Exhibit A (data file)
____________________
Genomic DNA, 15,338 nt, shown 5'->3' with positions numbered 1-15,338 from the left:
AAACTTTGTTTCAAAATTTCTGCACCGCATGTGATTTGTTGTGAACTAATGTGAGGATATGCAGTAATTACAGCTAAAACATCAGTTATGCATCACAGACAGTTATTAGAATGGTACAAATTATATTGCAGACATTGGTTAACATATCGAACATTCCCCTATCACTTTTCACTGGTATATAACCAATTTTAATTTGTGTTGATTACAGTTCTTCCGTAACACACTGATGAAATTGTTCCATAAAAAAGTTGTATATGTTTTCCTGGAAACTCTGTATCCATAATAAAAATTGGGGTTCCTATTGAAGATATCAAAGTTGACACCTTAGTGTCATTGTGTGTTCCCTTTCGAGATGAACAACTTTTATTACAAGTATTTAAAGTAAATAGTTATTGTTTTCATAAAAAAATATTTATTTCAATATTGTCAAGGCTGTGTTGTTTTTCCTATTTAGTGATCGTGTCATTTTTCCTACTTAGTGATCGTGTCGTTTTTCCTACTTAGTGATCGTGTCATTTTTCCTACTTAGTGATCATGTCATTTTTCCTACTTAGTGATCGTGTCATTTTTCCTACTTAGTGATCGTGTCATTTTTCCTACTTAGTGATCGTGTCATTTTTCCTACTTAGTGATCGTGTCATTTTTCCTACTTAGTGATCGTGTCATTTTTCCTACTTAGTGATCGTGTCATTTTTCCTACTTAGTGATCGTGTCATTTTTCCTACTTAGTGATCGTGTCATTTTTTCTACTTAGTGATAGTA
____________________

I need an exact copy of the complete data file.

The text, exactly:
Genomic DNA, 15,338 nt, shown 5'->3' with positions numbered 1-15,338 from the left:
AAACTTTGTTTCAAAATTTCTGCACCGCATGTGATTTGTTGTGAACTAATGTGAGGATATGCAGTAATTACAGCTAAAACATCAGTTATGCATCACAGACAGTTATTAGAATGGTACAAATTATATTGCAGACATTGGTTAACATATCGAACATTCCCCTATCACTTTTCACTGGTATATAACCAATTTTAATTTGTGTTGATTACAGTTCTTCCGTAACACACTGATGAAATTGTTCCATAAAAAAGTTGTATATGTTTTCCTGGAAACTCTGTATCCATAATAAAAATTGGGGTTCCTATTGAAGATATCAAAGTTGACACCTTAGTGTCATTGTGTGTTCCCTTTCGAGATGAACAACTTTTATTACAAGTATTTAAAGTAAATAGTTATTGTTTTCATAAAAAAATATTTATTTCAATATTGTCAAGGCTGTGTTGTTTTTCCTATTTAGTGATCGTGTCATTTTTCCTACTTAGTGATCGTGTCGTTTTTCCTACTTAGTGATCGTGTCATTTTTCCTACTTAGTGATCATGTCATTTTTCCTACTTAGTGATCGTGTCATTTTTCCTACTTAGTGATCGTGTCATTTTTCCTACTTAGTGATCGTGTCATTTTTCCTACTTAGTGATCGTGTCATTTTTCCTACTTAGTGATCGTGTCATTTTTCCTACTTAGTGATCGTGTCATTTTTCCTACTTAGTGATCGTGTCATTTTTCCTACTTAGTGATCGTGTCATTTTTTCTACTTAGTGATAGTA